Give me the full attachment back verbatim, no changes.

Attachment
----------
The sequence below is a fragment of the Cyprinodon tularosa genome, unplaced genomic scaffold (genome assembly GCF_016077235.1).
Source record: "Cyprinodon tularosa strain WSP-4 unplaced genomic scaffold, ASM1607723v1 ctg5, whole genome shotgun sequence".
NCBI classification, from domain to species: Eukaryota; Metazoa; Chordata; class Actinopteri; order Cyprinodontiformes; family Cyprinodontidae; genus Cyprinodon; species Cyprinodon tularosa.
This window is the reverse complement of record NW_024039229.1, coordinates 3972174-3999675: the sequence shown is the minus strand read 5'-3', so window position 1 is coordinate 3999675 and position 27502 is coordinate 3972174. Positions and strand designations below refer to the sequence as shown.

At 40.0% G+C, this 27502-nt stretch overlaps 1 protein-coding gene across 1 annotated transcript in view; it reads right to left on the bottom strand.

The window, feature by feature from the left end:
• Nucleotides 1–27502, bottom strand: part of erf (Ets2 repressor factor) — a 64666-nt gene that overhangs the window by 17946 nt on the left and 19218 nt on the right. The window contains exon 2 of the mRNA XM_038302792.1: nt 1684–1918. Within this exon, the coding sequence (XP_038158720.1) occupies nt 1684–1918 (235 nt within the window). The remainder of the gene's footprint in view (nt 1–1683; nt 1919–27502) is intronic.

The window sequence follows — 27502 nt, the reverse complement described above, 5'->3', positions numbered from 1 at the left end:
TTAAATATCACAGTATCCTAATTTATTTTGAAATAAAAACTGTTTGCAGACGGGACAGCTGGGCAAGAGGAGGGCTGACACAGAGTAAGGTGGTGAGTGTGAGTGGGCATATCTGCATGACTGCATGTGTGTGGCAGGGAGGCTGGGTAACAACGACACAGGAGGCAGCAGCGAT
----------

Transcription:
The sequence below is a fragment of the Cyprinodon tularosa genome, unplaced genomic scaffold (genome assembly GCF_016077235.1).
Source record: "Cyprinodon tularosa strain WSP-4 unplaced genomic scaffold, ASM1607723v1 ctg5, whole genome shotgun sequence".
NCBI classification, from domain to species: Eukaryota; Metazoa; Chordata; class Actinopteri; order Cyprinodontiformes; family Cyprinodontidae; genus Cyprinodon; species Cyprinodon tularosa.
This window is the reverse complement of record NW_024039229.1, coordinates 3972174-3999675: the sequence shown is the minus strand read 5'-3', so window position 1 is coordinate 3999675 and position 27502 is coordinate 3972174. Positions and strand designations below refer to the sequence as shown.

At 40.0% G+C, this 27502-nt stretch overlaps 1 protein-coding gene across 1 annotated transcript in view; it reads right to left on the bottom strand.

The window, feature by feature from the left end:
• Nucleotides 1–27502, bottom strand: part of erf (Ets2 repressor factor) — a 64666-nt gene that overhangs the window by 17946 nt on the left and 19218 nt on the right. The window contains exon 2 of the mRNA XM_038302792.1: nt 1684–1918. Within this exon, the coding sequence (XP_038158720.1) occupies nt 1684–1918 (235 nt within the window). The remainder of the gene's footprint in view (nt 1–1683; nt 1919–27502) is intronic.

The window sequence follows — 27502 nt, the reverse complement described above, 5'->3', positions numbered from 1 at the left end:
TTAAATATCACAGTATCCTAATTTATTTTGAAATAAAAACTGTTTGCAGACGGGACAGCTGGGCAAGAGGAGGGCTGACACAGAGTAAGGTGGTGAGTGTGAGTGGGCATATCTGCATGACTGCATGTGTGTGGCAGGGAGGCTGGGTAACAACGACACAGGAGGCAGCAGCGAT